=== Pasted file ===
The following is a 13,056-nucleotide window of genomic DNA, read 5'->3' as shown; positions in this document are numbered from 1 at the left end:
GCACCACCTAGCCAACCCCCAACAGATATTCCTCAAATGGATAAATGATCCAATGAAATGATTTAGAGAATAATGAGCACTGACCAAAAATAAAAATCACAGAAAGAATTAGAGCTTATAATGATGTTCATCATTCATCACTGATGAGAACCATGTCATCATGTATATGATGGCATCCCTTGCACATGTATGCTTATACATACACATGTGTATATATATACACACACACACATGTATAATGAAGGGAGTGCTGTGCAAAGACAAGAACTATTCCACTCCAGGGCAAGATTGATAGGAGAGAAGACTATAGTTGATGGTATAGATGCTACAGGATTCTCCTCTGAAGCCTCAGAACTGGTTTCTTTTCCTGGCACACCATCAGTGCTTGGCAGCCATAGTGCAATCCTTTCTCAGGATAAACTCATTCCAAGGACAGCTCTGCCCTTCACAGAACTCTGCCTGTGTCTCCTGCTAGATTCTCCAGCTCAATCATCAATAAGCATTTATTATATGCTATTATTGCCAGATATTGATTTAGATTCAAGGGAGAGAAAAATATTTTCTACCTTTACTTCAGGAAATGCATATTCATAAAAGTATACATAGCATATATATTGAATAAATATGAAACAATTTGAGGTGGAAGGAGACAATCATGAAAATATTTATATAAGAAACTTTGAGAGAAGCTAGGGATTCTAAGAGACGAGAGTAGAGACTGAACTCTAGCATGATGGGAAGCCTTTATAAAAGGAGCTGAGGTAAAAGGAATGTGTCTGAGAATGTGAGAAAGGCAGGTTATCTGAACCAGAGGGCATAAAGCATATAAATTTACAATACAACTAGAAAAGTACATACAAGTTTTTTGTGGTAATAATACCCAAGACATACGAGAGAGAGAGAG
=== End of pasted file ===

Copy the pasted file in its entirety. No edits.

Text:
The following is a 13,056-nucleotide window of genomic DNA, read 5'->3' as shown; positions in this document are numbered from 1 at the left end:
GCACCACCTAGCCAACCCCCAACAGATATTCCTCAAATGGATAAATGATCCAATGAAATGATTTAGAGAATAATGAGCACTGACCAAAAATAAAAATCACAGAAAGAATTAGAGCTTATAATGATGTTCATCATTCATCACTGATGAGAACCATGTCATCATGTATATGATGGCATCCCTTGCACATGTATGCTTATACATACACATGTGTATATATATACACACACACACATGTATAATGAAGGGAGTGCTGTGCAAAGACAAGAACTATTCCACTCCAGGGCAAGATTGATAGGAGAGAAGACTATAGTTGATGGTATAGATGCTACAGGATTCTCCTCTGAAGCCTCAGAACTGGTTTCTTTTCCTGGCACACCATCAGTGCTTGGCAGCCATAGTGCAATCCTTTCTCAGGATAAACTCATTCCAAGGACAGCTCTGCCCTTCACAGAACTCTGCCTGTGTCTCCTGCTAGATTCTCCAGCTCAATCATCAATAAGCATTTATTATATGCTATTATTGCCAGATATTGATTTAGATTCAAGGGAGAGAAAAATATTTTCTACCTTTACTTCAGGAAATGCATATTCATAAAAGTATACATAGCATATATATTGAATAAATATGAAACAATTTGAGGTGGAAGGAGACAATCATGAAAATATTTATATAAGAAACTTTGAGAGAAGCTAGGGATTCTAAGAGACGAGAGTAGAGACTGAACTCTAGCATGATGGGAAGCCTTTATAAAAGGAGCTGAGGTAAAAGGAATGTGTCTGAGAATGTGAGAAAGGCAGGTTATCTGAACCAGAGGGCATAAAGCATATAAATTTACAATACAACTAGAAAAGTACATACAAGTTTTTTGTGGTAATAATACCCAAGACATACGAGAGAGAGAGAG